While golf courses, serviced playing fields, serviced campgrounds and ski hills are allowed in Countryside Areas, applications must demonstrate that water use and application of fertilizers and pesticides will be kept to a minimum. Transportation, infrastructure and utilities are permitted throughout the plan area, including public highways, transit lines, railways, gas and oil pipelines, sewage and water service systems, and power transmission and telecommunications lines. The ECO observed that allowing transportation and utilities in the entire Plan Area, including Natural Core Areas and where there are natural heritage or hydrologically sensitive features, seems contrary to the objectives of the plan.

Review, Public Participation and Implementation

A review of the ORMCP must be carried out every 10 years to determine whether it should be revised, but such a review is prohibited from considering removing land from the Natural Core Areas or Natural Linkage Areas. In addition, the Minister of Municipal Affairs and Housing may make amendments to the Plan, but they must conform to the objectives of the plan.

The ORMCA requires public participation for any decisions made under the Act. In the 10-year review of the Plan, the minister must consult with affected ministries and public bodies and with the council of each municipality or municipal planning authority with jurisdiction in the Moraine area, and ensure that the public is given an opportunity to participate in the review. A more limited consultation requirement applies to proposed amendments to the plan. In addition, the public has the right under the EBR to receive notice and the opportunity to comment on changes to the ORMCA, and on regulations, policies and certain instruments under it. Members of the public also may make applications for review in relation to the ORMCA and related policies, regulations and instruments.

The implementation document released with the ORMCP in 2002 stated that the provincial government would develop technical guidelines to help users of the plan understand, interpret and implement the provisions of the plan. Working with the Ministry of Natural Resources and the Ministry of the Environment, MMAH has prepared a series of 17 technical papers that represent the Ontario government’s approach to implementation of plan policies. They are intended to assist approval authorities, applicants, landowners, interested stakeholder groups and others in implementing policies and applying technical requirements found in the ORMCP.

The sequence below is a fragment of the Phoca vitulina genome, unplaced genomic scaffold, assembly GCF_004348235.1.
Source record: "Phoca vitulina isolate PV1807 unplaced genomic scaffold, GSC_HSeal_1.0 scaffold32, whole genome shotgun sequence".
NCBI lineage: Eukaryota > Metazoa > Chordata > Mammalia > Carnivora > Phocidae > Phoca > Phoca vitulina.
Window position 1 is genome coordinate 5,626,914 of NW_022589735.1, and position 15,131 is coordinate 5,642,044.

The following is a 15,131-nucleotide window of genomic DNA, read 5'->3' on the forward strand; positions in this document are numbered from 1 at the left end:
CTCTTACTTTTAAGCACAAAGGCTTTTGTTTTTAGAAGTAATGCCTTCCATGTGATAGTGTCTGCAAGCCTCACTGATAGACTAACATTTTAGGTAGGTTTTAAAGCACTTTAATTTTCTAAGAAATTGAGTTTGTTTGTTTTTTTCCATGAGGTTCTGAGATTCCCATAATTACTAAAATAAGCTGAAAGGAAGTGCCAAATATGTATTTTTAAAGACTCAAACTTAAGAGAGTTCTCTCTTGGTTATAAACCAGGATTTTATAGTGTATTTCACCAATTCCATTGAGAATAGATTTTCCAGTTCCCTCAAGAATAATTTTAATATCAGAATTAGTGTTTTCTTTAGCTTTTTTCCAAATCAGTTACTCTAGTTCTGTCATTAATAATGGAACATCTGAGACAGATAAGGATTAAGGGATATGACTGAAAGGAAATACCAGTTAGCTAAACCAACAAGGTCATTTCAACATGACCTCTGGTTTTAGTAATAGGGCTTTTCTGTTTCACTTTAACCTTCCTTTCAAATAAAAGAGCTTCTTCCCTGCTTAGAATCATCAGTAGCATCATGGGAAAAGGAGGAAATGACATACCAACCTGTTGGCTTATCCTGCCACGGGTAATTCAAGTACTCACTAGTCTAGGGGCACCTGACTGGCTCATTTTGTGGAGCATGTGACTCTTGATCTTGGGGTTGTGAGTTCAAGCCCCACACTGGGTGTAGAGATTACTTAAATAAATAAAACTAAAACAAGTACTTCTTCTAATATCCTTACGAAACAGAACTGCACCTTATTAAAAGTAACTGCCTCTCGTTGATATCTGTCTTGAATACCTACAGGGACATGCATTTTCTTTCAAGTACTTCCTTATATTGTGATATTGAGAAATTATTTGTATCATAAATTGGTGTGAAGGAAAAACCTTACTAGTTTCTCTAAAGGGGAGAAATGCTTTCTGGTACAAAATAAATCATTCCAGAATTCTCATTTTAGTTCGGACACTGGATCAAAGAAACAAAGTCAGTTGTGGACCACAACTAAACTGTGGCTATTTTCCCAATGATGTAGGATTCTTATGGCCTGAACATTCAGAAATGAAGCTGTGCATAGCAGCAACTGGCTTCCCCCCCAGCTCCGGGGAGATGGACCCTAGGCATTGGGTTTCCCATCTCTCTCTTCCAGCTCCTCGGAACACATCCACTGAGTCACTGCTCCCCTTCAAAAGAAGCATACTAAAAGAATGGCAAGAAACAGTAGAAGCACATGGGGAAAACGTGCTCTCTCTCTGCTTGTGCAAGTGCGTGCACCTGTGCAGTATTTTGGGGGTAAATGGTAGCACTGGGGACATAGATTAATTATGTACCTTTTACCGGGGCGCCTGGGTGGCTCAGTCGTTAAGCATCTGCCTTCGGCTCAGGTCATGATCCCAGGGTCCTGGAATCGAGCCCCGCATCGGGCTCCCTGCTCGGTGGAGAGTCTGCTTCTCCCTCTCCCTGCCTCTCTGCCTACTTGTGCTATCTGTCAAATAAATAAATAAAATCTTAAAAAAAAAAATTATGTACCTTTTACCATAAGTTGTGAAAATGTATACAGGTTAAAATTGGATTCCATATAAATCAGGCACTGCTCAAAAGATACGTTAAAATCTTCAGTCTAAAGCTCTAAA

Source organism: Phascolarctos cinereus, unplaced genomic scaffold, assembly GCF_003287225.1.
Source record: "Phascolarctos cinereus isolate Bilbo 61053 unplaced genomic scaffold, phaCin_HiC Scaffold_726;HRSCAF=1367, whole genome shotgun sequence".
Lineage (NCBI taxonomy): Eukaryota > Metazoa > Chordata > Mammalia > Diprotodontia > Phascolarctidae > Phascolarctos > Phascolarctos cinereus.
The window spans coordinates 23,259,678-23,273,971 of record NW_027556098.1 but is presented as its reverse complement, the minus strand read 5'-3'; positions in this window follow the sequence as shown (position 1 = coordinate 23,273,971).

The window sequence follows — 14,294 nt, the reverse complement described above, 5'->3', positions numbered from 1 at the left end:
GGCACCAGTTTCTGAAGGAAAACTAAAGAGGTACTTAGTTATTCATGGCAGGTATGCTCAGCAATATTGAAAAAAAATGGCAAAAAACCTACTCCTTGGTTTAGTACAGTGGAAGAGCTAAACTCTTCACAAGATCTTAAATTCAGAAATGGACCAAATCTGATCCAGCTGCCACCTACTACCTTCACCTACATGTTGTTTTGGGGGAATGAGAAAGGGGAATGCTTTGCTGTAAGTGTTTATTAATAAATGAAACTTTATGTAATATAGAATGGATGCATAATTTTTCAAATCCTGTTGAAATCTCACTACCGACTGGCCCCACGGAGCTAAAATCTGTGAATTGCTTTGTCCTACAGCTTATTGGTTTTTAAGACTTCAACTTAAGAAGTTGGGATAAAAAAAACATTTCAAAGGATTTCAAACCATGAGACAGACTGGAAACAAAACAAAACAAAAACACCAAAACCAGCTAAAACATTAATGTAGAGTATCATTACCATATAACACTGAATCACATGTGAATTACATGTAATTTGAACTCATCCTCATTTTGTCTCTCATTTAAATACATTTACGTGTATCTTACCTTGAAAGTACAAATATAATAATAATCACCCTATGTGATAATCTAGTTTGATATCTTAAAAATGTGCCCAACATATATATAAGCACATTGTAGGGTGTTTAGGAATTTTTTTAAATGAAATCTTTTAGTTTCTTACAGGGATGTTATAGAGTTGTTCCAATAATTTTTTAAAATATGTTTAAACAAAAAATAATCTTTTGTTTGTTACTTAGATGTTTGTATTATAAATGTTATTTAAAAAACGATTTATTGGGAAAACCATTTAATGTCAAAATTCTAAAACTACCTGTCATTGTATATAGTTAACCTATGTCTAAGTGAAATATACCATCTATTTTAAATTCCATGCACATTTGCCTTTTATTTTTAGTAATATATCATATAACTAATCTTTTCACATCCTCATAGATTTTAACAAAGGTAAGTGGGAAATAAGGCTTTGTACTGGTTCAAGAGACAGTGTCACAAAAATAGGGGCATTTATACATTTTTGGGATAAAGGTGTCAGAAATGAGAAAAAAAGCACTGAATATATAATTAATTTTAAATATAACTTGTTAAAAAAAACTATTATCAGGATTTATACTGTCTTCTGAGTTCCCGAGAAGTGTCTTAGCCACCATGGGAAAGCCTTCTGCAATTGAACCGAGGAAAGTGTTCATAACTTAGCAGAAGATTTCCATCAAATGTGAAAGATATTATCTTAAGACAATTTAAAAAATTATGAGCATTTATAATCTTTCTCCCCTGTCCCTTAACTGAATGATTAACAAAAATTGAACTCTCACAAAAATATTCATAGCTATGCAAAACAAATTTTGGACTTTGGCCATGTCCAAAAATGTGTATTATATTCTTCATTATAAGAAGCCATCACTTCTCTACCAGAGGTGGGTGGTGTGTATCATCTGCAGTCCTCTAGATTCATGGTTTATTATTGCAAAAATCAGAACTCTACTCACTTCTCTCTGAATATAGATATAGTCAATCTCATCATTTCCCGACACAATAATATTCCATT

The technical papers address: identification of key natural heritage features; significant wildlife habitat; supporting connectivity; landform conservation; identification and protection of vegetation protection zones for Areas of Natural and Scientific Interest; identification of significant portions of habitat for species at risk; identification and protection of significant woodlands; preparation of natural heritage evaluations; developing watershed plans; preparing water budgets; water conservation plans; hydrological evaluations for hydrologically sensitive features; sub-watersheds; wellhead protection; recreation plans; sewage and water system plans; and, stormwater management plans.

The Ministry of Transportation has developed a guidance document entitled Environmental Protection Requirements for Transportation Planning and Highway Design, Construction, Operation and Maintenance – Oak Ridges Moraine Component. It provides MTO’s interpretation of how the ORMCA applies to provincial highway projects, including new and modified highways and related structures such as interchanges, bridges, access roads, and drainage works. Although allowing transportation and utilities in the entire plan area seems contrary to its objectives, this guidance document does a reasonable job of incorporating most of the requirements of the ORMCP into its Environmental Protection Requirements.